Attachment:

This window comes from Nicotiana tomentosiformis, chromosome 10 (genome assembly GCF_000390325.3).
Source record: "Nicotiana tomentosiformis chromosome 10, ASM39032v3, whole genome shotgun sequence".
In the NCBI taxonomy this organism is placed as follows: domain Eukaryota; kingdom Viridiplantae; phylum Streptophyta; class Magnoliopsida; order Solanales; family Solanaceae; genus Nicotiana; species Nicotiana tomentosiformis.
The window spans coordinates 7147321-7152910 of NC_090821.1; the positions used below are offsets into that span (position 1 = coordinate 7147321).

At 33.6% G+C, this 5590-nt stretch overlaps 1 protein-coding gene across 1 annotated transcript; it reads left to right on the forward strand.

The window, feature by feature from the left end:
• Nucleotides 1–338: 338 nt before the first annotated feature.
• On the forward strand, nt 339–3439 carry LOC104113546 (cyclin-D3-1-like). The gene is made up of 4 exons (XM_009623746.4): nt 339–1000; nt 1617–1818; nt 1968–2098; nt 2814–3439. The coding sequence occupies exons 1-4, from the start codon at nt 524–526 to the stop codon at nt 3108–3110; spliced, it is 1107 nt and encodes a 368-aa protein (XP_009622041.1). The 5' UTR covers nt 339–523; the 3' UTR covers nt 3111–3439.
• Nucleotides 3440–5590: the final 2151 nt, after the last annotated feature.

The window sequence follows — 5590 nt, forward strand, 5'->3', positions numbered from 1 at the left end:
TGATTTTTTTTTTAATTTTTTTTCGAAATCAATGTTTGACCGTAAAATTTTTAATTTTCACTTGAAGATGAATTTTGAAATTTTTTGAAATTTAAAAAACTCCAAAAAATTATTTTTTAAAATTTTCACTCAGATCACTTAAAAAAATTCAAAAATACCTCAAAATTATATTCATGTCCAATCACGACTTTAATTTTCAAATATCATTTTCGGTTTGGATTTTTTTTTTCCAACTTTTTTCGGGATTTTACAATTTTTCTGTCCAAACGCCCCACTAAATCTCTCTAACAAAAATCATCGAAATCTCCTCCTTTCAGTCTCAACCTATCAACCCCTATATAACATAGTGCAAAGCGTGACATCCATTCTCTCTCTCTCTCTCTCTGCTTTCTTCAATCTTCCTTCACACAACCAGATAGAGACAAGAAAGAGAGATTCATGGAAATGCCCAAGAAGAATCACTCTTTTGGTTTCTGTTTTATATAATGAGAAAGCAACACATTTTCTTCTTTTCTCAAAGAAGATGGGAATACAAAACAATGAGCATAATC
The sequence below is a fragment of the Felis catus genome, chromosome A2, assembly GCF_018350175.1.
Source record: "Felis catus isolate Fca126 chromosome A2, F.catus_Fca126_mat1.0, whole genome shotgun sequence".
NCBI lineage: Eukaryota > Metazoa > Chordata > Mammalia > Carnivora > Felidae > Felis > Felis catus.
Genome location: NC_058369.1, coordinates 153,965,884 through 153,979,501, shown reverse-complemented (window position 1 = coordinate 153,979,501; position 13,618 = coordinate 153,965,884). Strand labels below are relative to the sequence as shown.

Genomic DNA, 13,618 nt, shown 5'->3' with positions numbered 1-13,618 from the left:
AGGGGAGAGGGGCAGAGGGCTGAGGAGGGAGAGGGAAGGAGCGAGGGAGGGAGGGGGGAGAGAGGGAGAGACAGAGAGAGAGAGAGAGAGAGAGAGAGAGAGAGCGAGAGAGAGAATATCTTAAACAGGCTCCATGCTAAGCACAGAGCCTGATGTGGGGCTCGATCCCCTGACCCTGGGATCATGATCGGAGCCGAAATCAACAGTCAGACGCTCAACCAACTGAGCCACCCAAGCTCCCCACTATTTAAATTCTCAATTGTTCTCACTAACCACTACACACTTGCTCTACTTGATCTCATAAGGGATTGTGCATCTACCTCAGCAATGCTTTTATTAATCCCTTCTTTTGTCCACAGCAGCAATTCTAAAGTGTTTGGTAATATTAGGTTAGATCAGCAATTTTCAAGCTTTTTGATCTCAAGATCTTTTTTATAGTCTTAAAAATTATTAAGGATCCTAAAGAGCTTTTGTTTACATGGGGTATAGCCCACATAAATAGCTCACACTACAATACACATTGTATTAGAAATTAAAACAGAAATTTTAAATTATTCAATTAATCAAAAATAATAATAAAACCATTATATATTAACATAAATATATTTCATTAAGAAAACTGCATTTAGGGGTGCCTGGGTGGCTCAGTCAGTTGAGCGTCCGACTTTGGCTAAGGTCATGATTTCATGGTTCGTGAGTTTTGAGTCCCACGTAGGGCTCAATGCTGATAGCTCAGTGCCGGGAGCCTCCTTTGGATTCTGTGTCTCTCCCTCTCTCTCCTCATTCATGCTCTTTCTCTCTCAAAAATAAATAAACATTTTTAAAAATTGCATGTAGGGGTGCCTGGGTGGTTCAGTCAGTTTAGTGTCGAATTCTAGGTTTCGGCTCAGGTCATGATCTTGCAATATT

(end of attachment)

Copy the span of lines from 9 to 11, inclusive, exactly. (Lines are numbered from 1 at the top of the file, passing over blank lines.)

• Nucleotides 3440–5590: the final 2151 nt, after the last annotated feature.

The window sequence follows — 5590 nt, forward strand, 5'->3', positions numbered from 1 at the left end:
TGATTTTTTTTTTAATTTTTTTTCGAAATCAATGTTTGACCGTAAAATTTTTAATTTTCACTTGAAGATGAATTTTGAAATTTTTTGAAATTTAAAAAACTCCAAAAAATTATTTTTTAAAATTTTCACTCAGATCACTTAAAAAAATTCAAAAATACCTCAAAATTATATTCATGTCCAATCACGACTTTAATTTTCAAATATCATTTTCGGTTTGGATTTTTTTTTTCCAACTTTTTTCGGGATTTTACAATTTTTCTGTCCAAACGCCCCACTAAATCTCTCTAACAAAAATCATCGAAATCTCCTCCTTTCAGTCTCAACCTATCAACCCCTATATAACATAGTGCAAAGCGTGACATCCATTCTCTCTCTCTCTCTCTCTGCTTTCTTCAATCTTCCTTCACACAACCAGATAGAGACAAGAAAGAGAGATTCATGGAAATGCCCAAGAAGAATCACTCTTTTGGTTTCTGTTTTATATAATGAGAAAGCAACACATTTTCTTCTTTTCTCAAAGAAGATGGGAATACAAAACAATGAGCATAATC